Rhubarb, a perennial, is one of the easiest plants to grow in a northern garden, and it’s one of the earliest local vegetables.

In Britain, rhubarb was the sweet vegetable of choice before tropical fruits such as pineapple became more readily available. It wasn’t just popular in Britain, but across Europe with 90% of the world’s forced rhubarb produced in West Yorkshire. Forced rhubarb  was discovered by accident in the 1800’s when builders placed sand on top of young rhubarb, keeping it hidden from sunlight and learnt that the original green had turned into a vibrant pink and became considerably sweeter. Forced rhubarb farms sprung up across the north of England creating what was known as the rhubarb triangle, and the crop became one of the main trades in Yorkshire.

Forced rhubarb is grown in caverns where the only light is from a small selection of candles, this makes the stalks sweeter because the carbohydrates that are stored in the roots when the plant is outside turn into glucose which in turn makes the stalk bright pink. You can see your taste test for yourself, if when cutting rhubarb you place a piece with a greener outside and green flesh on your tongue you will find it’s significantly

You can see your taste test for yourself, if when cutting rhubarb you place a piece with a greener outside and green flesh on your tongue you will find it’s significantly tarter than a slice with a pinker outside and white flesh. The variety in just one rhubarb stem and personal tolerance to tanginess means that it’s hard to dictate how much sugar you should use, so you should always taste as you go. Remember you can always add more, but you can never take away.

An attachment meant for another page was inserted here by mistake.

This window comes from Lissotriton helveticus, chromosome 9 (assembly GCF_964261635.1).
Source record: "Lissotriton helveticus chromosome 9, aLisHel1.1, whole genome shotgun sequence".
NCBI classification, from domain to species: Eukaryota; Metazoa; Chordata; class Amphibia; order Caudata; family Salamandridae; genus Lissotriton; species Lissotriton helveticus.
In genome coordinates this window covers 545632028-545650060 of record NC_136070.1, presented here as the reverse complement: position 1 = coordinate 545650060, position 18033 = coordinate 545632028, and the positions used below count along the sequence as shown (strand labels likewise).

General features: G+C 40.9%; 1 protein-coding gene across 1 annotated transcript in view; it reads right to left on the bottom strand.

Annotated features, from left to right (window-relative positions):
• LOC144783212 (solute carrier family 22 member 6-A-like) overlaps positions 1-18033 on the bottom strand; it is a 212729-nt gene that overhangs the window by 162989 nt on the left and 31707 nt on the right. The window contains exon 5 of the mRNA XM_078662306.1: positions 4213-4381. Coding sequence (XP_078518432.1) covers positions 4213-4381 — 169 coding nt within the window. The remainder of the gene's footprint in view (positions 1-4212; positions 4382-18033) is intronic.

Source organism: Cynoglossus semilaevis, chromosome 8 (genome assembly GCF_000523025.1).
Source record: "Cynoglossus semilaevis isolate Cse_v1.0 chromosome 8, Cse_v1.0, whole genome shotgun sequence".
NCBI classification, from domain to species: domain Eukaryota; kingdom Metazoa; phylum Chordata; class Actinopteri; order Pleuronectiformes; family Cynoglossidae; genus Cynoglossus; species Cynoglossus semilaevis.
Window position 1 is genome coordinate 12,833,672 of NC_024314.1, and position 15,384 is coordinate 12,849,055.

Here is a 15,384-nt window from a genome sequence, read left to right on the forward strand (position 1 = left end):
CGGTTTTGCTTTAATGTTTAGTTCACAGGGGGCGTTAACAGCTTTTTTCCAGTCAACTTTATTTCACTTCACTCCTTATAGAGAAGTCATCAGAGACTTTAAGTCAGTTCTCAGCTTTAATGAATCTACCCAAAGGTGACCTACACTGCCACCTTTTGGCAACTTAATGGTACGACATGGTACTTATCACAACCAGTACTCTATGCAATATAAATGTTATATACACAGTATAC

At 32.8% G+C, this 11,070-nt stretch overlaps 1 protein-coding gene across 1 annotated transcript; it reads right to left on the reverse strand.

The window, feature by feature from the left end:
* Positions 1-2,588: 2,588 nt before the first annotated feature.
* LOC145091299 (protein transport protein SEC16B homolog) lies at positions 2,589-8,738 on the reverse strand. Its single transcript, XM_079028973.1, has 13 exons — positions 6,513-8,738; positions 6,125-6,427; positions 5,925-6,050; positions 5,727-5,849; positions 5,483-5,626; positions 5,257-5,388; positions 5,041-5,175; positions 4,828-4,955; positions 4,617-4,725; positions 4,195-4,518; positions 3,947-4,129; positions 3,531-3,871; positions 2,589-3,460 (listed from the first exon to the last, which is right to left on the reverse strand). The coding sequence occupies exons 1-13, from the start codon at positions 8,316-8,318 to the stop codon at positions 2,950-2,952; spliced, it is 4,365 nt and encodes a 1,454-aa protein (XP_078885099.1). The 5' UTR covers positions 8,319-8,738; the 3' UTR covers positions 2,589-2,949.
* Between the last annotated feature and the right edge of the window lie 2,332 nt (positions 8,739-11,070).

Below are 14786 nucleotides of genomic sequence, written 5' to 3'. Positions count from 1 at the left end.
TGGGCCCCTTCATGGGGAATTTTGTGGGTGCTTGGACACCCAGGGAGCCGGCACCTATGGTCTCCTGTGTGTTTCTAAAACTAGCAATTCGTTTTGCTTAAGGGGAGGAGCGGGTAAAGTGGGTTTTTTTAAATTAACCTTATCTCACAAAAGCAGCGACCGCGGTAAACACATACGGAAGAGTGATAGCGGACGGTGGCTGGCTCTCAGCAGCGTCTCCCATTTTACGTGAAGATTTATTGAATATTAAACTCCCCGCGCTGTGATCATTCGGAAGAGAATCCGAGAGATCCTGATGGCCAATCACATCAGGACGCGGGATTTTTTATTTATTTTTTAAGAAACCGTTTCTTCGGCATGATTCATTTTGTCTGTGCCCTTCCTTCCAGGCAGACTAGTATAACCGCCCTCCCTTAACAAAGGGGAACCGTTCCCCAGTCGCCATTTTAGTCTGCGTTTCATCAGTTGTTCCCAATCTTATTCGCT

At NUBI we think that rhubarb is more than just crumble and pie. There are so few foods that have the intensity and instant recognisable status that rhubarb has that are also incredibly healthy – there are only 21 calories per hundred grams, contain all the important vitamins and are good source of magnesium – yet it’s still widely ignored. Even now, as it starts to crawl its way back up the cool ladder, it’s mainly being used in desserts when it works so well in savoury dishes.

Rather than sharing a full rhubarb dish with you, we’ve decided to share a rhubarb and ginger sauce. This sauce is more of a compote than a smooth sauce with beautifully soft pieces of stewed rhubarb to bite onto, however if you’d like to make more of a puree The ginger compliments the rhubarb by adding to the freshness and creating a truly taste bud blowing experience.

You will need;

250g rhubarb, peeled and chopped into chunks

2tbsp sugar (or more to taste)

A medium thumb of ginger

1 shallot

  • Finely dice your shallot and fry it for 2-3 minutes in a little butter until it is translucent and fragrant. If you can’t find a shallot use half  a small onion.
  • Add your rhubarb to the pan with top up with hot water until half of the rhubarb is covered. Peel your ginger and grate it straight into the pan.
  • Stir occasionally and cook for about 15 minutes over a medium heat until the rhubarb has softened.
  • Whilst the sauce is still hot stir in the sugar and taste. Add more if you feel it needs it.

This sauce works across savoury and sweet dishes. Whilst it’s hot why not serve it on pork chops? You could also use it as a base for marinades or include a little to add a fruity hint to sauces and stews. You could simply add it to ice cream, yogurt to create a delicious dessert. The important thing is to use it quickly, as it will only last a few days in the fridge. Let us know what rhubarb creations you make and remember to send your pictures to @NUBI_HUB

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